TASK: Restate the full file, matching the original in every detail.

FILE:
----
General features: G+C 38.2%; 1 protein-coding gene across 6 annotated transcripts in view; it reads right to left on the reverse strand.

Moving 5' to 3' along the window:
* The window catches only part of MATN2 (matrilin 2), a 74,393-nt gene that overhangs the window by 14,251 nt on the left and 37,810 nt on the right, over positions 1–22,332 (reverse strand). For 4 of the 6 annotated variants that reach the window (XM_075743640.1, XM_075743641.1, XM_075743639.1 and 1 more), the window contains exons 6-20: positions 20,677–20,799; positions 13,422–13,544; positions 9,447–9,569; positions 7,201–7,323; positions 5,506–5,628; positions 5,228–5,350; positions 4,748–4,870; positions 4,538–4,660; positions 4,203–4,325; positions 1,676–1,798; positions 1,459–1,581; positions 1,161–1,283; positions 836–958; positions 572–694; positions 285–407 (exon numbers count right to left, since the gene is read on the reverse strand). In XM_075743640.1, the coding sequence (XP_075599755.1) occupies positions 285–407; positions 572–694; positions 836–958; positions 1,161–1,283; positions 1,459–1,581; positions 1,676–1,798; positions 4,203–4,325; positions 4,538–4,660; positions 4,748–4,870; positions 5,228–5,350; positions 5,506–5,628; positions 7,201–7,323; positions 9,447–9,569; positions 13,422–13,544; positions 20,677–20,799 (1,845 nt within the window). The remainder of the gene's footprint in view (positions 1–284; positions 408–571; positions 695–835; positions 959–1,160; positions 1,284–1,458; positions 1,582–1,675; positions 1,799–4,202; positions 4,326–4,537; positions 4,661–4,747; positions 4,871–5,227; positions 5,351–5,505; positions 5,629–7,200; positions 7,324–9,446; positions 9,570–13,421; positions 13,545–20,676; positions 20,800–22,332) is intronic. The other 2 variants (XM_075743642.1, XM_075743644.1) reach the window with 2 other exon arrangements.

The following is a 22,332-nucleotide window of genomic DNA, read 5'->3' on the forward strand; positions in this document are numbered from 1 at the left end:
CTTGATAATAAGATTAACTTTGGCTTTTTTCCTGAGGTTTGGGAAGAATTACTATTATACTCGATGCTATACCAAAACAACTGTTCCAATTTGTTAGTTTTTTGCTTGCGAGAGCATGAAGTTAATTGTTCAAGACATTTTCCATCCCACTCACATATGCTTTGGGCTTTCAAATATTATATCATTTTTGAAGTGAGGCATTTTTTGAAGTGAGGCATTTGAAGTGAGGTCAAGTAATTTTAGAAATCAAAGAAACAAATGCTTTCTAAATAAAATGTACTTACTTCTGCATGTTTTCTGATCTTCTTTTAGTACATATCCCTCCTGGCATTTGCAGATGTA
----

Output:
General features: G+C 38.2%; 1 protein-coding gene across 6 annotated transcripts in view; it reads right to left on the reverse strand.

Moving 5' to 3' along the window:
* The window catches only part of MATN2 (matrilin 2), a 74,393-nt gene that overhangs the window by 14,251 nt on the left and 37,810 nt on the right, over positions 1–22,332 (reverse strand). For 4 of the 6 annotated variants that reach the window (XM_075743640.1, XM_075743641.1, XM_075743639.1 and 1 more), the window contains exons 6-20: positions 20,677–20,799; positions 13,422–13,544; positions 9,447–9,569; positions 7,201–7,323; positions 5,506–5,628; positions 5,228–5,350; positions 4,748–4,870; positions 4,538–4,660; positions 4,203–4,325; positions 1,676–1,798; positions 1,459–1,581; positions 1,161–1,283; positions 836–958; positions 572–694; positions 285–407 (exon numbers count right to left, since the gene is read on the reverse strand). In XM_075743640.1, the coding sequence (XP_075599755.1) occupies positions 285–407; positions 572–694; positions 836–958; positions 1,161–1,283; positions 1,459–1,581; positions 1,676–1,798; positions 4,203–4,325; positions 4,538–4,660; positions 4,748–4,870; positions 5,228–5,350; positions 5,506–5,628; positions 7,201–7,323; positions 9,447–9,569; positions 13,422–13,544; positions 20,677–20,799 (1,845 nt within the window). The remainder of the gene's footprint in view (positions 1–284; positions 408–571; positions 695–835; positions 959–1,160; positions 1,284–1,458; positions 1,582–1,675; positions 1,799–4,202; positions 4,326–4,537; positions 4,661–4,747; positions 4,871–5,227; positions 5,351–5,505; positions 5,629–7,200; positions 7,324–9,446; positions 9,570–13,421; positions 13,545–20,676; positions 20,800–22,332) is intronic. The other 2 variants (XM_075743642.1, XM_075743644.1) reach the window with 2 other exon arrangements.

The following is a 22,332-nucleotide window of genomic DNA, read 5'->3' on the forward strand; positions in this document are numbered from 1 at the left end:
CTTGATAATAAGATTAACTTTGGCTTTTTTCCTGAGGTTTGGGAAGAATTACTATTATACTCGATGCTATACCAAAACAACTGTTCCAATTTGTTAGTTTTTTGCTTGCGAGAGCATGAAGTTAATTGTTCAAGACATTTTCCATCCCACTCACATATGCTTTGGGCTTTCAAATATTATATCATTTTTGAAGTGAGGCATTTTTTGAAGTGAGGCATTTGAAGTGAGGTCAAGTAATTTTAGAAATCAAAGAAACAAATGCTTTCTAAATAAAATGTACTTACTTCTGCATGTTTTCTGATCTTCTTTTAGTACATATCCCTCCTGGCATTTGCAGATGTA